Isabel’s Climate Story

As shared at the 2017 National Adaptation Forum Opening Plenary

It took me awhile to recognize that as a youth my voice is important and should contribute to mobilizing change. Even now I often struggle with that and find myself constantly frustrated with how youth voices are not being valued or involved in different spaces.

My most recent and vivid experience with this was when I was in Marrakech for COP 22, the international negotiations on climate change. At COP, everyone is given a badge with a different color on the bottom, dependent on their role there. Mine was orange because I was an observer. The negotiators and country representatives had badges with pink.

Everyone was milling about together in the same places, so it was easy to approach the negotiators if you wanted to, so my friend Justin and I started a “Pink Badge Challenge” to see who could talk to more of them each day.

Because it is hard to just walk up to people and talk to them in settings like that, we started a video project around the question “Why are youth important in these spaces?”

We talked to a lot of folks and got some really great answers. This made me feel really good and gave me a lot more hope about the continued involvement of youth voices in professional places – especially those that are traditionally dominated and run by adults. Unfortunately, that hope only lasted until I started to dig a bit deeper.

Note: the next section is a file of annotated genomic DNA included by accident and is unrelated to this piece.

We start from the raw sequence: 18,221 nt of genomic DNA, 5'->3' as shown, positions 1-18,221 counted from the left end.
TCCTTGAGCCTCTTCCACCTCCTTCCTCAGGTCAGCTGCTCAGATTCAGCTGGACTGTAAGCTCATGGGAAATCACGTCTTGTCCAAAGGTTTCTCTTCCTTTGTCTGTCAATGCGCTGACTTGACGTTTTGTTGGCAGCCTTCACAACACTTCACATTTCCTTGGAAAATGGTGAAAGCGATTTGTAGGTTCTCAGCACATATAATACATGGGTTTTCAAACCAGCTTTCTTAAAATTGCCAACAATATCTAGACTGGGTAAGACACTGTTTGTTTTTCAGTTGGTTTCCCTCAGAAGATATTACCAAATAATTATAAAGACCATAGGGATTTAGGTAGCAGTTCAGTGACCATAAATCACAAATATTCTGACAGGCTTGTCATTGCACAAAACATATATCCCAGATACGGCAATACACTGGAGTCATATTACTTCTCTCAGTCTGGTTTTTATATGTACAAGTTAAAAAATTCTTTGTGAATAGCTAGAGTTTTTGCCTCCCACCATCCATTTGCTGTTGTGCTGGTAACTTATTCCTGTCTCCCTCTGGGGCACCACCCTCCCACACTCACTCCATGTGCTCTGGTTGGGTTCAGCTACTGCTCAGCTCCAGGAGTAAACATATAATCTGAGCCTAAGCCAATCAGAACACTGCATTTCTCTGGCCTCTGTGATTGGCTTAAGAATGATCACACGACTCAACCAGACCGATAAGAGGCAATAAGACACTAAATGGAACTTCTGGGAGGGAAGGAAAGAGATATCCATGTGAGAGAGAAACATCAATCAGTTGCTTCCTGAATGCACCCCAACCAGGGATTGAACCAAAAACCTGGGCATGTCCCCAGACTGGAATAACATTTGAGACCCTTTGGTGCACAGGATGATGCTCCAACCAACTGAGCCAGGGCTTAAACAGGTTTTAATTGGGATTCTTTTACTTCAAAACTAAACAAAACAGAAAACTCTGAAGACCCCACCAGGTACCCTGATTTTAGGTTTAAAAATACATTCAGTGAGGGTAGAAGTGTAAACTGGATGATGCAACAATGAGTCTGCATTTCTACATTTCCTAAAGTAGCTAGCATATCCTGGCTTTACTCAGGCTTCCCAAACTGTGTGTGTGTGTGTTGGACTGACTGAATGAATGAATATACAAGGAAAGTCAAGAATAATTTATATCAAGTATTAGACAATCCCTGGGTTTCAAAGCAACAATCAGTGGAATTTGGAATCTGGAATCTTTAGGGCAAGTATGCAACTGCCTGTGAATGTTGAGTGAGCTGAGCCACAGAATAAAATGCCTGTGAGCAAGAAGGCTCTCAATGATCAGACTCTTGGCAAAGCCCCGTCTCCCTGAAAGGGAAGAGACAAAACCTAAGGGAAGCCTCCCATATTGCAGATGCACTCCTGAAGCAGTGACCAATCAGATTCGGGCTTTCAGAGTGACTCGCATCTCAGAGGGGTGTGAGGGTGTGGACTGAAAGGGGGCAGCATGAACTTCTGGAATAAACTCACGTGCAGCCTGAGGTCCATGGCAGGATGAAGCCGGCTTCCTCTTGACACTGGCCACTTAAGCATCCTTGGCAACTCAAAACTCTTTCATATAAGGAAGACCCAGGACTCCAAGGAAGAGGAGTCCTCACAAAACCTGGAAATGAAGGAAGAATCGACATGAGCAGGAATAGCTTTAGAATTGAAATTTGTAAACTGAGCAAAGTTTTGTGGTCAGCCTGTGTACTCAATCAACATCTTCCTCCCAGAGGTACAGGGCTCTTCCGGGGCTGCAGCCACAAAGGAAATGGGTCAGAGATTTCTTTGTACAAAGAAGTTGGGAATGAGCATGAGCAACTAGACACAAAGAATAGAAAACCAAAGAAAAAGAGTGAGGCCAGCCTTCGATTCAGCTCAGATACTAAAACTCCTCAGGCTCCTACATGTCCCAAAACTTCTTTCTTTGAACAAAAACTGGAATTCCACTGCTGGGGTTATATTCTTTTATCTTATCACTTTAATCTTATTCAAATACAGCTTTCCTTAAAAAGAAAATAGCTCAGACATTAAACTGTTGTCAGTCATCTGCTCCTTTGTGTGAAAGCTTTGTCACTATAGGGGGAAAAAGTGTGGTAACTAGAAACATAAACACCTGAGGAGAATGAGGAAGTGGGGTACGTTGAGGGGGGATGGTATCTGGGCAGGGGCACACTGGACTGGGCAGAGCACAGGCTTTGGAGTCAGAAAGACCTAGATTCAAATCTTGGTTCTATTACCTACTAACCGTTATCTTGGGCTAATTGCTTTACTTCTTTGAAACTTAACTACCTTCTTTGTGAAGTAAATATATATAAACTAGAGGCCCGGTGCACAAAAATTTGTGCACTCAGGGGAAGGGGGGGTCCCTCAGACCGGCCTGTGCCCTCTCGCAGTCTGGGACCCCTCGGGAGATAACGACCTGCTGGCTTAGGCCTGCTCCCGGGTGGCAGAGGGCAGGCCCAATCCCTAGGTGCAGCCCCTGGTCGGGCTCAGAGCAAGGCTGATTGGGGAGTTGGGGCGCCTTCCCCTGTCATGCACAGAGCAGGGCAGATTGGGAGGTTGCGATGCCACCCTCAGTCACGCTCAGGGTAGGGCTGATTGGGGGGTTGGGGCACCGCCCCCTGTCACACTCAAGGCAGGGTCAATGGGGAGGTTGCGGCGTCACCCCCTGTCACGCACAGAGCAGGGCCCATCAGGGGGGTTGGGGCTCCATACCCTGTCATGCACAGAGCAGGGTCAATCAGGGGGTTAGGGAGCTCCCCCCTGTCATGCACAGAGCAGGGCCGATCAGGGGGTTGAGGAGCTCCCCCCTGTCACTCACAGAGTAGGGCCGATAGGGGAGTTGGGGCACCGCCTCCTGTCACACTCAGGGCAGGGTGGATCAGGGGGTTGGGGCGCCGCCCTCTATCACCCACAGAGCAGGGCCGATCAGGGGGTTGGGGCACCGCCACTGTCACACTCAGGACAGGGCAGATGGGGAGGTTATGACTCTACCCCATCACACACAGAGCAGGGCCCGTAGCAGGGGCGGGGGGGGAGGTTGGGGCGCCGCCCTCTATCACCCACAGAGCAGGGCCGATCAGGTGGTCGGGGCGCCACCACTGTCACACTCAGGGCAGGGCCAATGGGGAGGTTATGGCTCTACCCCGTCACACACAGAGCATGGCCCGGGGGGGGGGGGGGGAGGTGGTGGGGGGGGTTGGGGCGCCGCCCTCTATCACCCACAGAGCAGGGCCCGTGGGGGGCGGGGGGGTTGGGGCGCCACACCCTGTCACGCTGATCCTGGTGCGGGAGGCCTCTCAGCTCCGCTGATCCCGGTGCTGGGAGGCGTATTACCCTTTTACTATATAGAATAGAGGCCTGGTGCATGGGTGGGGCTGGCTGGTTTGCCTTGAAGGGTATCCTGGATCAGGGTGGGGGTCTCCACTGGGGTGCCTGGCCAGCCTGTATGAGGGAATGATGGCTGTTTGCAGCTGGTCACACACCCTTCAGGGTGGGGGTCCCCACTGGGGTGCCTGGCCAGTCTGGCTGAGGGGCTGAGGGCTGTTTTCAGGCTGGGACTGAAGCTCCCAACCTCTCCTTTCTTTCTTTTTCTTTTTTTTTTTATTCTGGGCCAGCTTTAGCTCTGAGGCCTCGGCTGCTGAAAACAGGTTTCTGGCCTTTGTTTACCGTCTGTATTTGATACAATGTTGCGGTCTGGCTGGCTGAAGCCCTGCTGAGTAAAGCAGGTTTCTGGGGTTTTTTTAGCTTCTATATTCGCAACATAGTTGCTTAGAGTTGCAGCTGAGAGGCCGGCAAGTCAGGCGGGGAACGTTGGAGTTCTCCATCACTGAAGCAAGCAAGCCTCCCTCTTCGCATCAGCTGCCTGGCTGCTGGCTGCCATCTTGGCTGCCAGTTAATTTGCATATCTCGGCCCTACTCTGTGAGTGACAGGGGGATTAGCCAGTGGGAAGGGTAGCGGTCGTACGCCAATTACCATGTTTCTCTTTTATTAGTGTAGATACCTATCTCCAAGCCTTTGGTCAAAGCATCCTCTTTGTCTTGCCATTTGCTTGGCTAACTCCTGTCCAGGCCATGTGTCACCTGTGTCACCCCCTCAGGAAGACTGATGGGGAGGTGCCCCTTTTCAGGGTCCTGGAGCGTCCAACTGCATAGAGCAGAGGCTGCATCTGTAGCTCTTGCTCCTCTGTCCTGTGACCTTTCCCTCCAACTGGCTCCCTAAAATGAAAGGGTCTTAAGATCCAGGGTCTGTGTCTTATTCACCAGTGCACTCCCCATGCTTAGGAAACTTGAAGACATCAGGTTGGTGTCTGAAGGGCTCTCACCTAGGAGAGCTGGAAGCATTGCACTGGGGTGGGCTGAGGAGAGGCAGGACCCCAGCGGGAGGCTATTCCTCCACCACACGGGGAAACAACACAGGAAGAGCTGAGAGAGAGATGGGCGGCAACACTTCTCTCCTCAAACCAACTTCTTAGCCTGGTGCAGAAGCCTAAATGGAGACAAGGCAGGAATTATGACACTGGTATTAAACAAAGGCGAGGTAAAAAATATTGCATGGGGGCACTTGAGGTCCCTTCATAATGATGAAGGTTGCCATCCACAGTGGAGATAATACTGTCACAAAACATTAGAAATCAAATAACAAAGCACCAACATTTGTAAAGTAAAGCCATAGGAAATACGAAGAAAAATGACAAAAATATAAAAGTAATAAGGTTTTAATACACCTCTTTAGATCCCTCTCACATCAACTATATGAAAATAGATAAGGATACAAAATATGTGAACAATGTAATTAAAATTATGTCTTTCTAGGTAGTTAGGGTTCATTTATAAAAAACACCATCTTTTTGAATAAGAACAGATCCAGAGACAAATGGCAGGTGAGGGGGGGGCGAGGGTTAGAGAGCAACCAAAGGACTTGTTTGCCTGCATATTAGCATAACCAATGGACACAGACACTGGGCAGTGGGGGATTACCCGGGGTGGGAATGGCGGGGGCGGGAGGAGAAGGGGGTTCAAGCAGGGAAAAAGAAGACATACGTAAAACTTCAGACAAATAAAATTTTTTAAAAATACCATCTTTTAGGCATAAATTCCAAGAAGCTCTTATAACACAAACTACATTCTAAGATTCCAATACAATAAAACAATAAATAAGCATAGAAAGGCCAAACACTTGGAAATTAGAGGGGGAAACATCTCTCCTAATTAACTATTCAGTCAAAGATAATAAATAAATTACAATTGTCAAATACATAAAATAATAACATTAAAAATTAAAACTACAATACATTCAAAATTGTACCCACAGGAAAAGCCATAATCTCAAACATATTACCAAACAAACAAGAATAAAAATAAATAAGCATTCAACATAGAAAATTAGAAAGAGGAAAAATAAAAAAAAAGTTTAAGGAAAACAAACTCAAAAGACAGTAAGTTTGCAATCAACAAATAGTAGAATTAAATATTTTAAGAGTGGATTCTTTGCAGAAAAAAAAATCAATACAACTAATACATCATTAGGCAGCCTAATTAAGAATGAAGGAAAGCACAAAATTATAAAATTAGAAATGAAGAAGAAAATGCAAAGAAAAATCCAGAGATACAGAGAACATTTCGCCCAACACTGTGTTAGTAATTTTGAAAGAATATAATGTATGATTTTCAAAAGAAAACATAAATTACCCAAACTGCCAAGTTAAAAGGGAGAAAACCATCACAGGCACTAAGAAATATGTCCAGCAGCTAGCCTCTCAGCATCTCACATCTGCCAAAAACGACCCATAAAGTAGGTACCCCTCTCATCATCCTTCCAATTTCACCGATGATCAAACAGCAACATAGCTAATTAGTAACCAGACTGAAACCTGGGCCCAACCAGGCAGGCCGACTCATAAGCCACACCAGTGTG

When I got great answers I started following up with questions like; “if youth are valuable and necessary to this work, specifically, how are you involving them?” Not a single negotiator could answer this.
This was really frustrating and extremely disheartening, because I see this play out in so many spaces. I see a direct parallel with the politics here. Many politicians cite youth and grandchildren as their motivation for caring about issues like climate change, but yet they don’t actively engage youth in their efforts.

Although this was frustrating and hard, it was a clear example to me of the work that needs to be done. It was motivating for me and helped me identify a lot of the reasons I have struggled sometimes to get involved and stay involved in the fight for climate justice.

With my story in mind I urge you to think about how you are involving youth in your efforts to combat climate change and to think more deeply about the future that we can create when we work together.

Published in:
Topic tags: